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Importance of Kidney Health

Published: 02/23/21

Your kidneys are the bean-shaped organs that help the body filter fluids and waste out of blood and produce urine. These are essential functions for maintaining your overall health. That’s why it’s so important to keep your kidneys healthy, such as by managing chronic health conditions, making healthy lifestyle choices and working with a doctor to monitor risk factors.  

Many conditions can affect the kidneys. Some are temporary. Others may be long-lasting and more serious. 

Kidney Stones 

Kidney stones are a common, though uncomfortable occurrence. They may occur when certain minerals clump in the kidneys and must pass through the urinary tract. Smaller kidney stones may pass without notice, while larger kidney stones can be extremely painful.  

The southeastern United States has an unusually high incidence of kidney stones – so much so that the region is often referred to as the “kidney stone belt.” The urologists at Meadows Health treat a lot of them. The good news for our patients is that our urologists are also very successful at treating them. 

Kidney Infections and Injuries 

Like any part of the body, the kidneys are also susceptible to infections and injuries. Infections or injuries may affect the kidneys directly or my originate in other parts of the body and spread to them. Certain medications can also trigger kidney injuries.  

These situations sometimes can be severe, requiring immediate treatment to minimize damage to the kidneys. 

Chronic Kidney Disease 

Chronic kidney disease (CKD) occurs when the kidneys are damaged and unable to function properly. The damage typically occurs over a long period of time and may be associated with certain health conditions that put stress and strain on the kidneys. 

The National Institute of Diabetes and Digestive and Kidney Diseases (NIDDK) estimates that CKD affects: 

  • More than 30 million American adults  
  • Almost 1 in 3 people with diabetes  
  • 1 in 5 adults with high blood pressure 

Kidney disease also runs in families. So, it’s important to discuss whether a parent, sibling or other family member has had CKD. 

Chronic kidney disease is usually progressive, which means it gets worse over time, especially if it’s untreated. The good news is there are steps you can take to help manage the condition and keep kidneys working for as long as possible.  

Kidney Failure/ESRD 

Kidney failure, also known as end-stage renal disease (ESRD), is the last stage of CKD. In this stage, kidney function has become so poor that the patient requires dialysis or a kidney transplant. While a diagnosis of ESRD can be shocking, many patients go on to live long lives on dialysis or after a kidney transplant.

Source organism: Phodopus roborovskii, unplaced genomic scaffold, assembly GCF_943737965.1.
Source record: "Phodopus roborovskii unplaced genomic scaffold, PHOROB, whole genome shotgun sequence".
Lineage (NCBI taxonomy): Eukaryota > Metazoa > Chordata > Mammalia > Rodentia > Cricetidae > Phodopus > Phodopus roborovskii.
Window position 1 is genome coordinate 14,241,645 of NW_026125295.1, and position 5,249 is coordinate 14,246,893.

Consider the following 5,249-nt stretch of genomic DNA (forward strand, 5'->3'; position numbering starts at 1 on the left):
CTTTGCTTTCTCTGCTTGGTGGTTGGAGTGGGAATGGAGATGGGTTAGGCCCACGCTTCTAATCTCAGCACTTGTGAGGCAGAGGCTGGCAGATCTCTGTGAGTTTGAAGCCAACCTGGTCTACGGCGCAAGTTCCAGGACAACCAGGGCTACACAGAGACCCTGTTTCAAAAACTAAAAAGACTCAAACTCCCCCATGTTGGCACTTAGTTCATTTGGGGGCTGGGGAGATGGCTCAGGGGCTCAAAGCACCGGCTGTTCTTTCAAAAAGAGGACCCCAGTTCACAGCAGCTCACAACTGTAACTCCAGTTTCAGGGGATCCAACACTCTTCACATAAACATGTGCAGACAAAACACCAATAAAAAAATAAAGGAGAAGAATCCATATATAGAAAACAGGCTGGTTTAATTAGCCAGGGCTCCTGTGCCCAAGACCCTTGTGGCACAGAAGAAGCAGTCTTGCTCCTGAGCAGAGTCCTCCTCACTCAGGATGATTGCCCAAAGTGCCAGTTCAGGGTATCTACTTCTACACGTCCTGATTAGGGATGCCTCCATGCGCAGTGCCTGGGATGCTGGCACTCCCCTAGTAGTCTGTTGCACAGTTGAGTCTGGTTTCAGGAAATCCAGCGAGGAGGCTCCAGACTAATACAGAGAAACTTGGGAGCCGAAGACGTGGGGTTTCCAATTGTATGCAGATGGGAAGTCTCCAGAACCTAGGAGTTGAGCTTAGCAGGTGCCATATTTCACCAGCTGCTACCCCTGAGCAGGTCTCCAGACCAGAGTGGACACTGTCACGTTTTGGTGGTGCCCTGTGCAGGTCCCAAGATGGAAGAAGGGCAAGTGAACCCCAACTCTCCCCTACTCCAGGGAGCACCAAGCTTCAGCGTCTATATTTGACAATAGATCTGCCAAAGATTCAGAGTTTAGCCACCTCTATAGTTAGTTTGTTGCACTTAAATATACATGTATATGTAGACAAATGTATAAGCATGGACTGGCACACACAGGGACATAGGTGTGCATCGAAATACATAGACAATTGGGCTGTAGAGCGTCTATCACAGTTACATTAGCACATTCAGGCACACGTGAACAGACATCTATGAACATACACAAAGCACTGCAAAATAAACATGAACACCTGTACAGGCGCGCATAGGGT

Protecting Kidney Health 

Of course, the best approach for beating kidney disease is to take steps to help prevent it.  

  • If you have a condition such as high blood pressure or diabetes, follow your treatment plan. Take advantage of classes and programs that can help you manage these conditions and keep blood pressure and blood-glucose levels in their target range. 
  • Talk with a doctor about risk factors and whether routine kidney check-ups are appropriate. The urology department at Meadows Health has some of the best experts in the region. 
  • Take any medications as prescribed. Talk with your health care provider about any medicines you take, including supplements and over-the-counter drugs. 
  • Be mindful of your diet. Emphasize fruits, vegetables, whole grains and lean proteins. Limit fats, salt and sweets. If you have a health condition, your doctor may have more specific recommendations. 
  • Make physical activity part of your routine. Our wellness center offers a wide range of fitness classes and programs to choose from, plus personal trainers. 
  • Maintain a healthy weight. Losing excess pounds can help lessen strain on kidneys and other organs. But beware of fad diets and quick weight loss schemes. Talk with your healthcare provider, nutritionist or a personal trainer about a healthy weight loss plan. 
  • Make healthy lifestyle choices. Get enough sleep. Manage stress. Limit alcohol. If you smoke, quit. There are many free resources to help you quit, such as apps, a motivational text service, and a chat line at BeTobaccoFree.hhs.gov and Smokefree.gov

If you’re concerned about your kidney health, we encourage you to make an appointment with one of our urologists at Meadows Health Urology. We have locations in Vidalia and Dublin for your convenience: 

1707 Meadows Lane, Suite F 
Vidalia, GA 30474 
Phone:  912.537.9481 
Mon.- Fri.: 8:00am - 5:00pm 

200 Fairview Park Drive
Dublin, GA 31021 
Phone: 478.272.6150 
Mon.- Fri.: 8:00am - 5:00pm 


Sources:
https://www.niddk.nih.gov/health-information/kidney-disease
https://www.cdc.gov/kidneydisease/prevention-risk/take-care.html
https://www.kidneyfund.org/kidney-disease/
https://www.kidneyfund.org/kidney-disease/kidney-problems/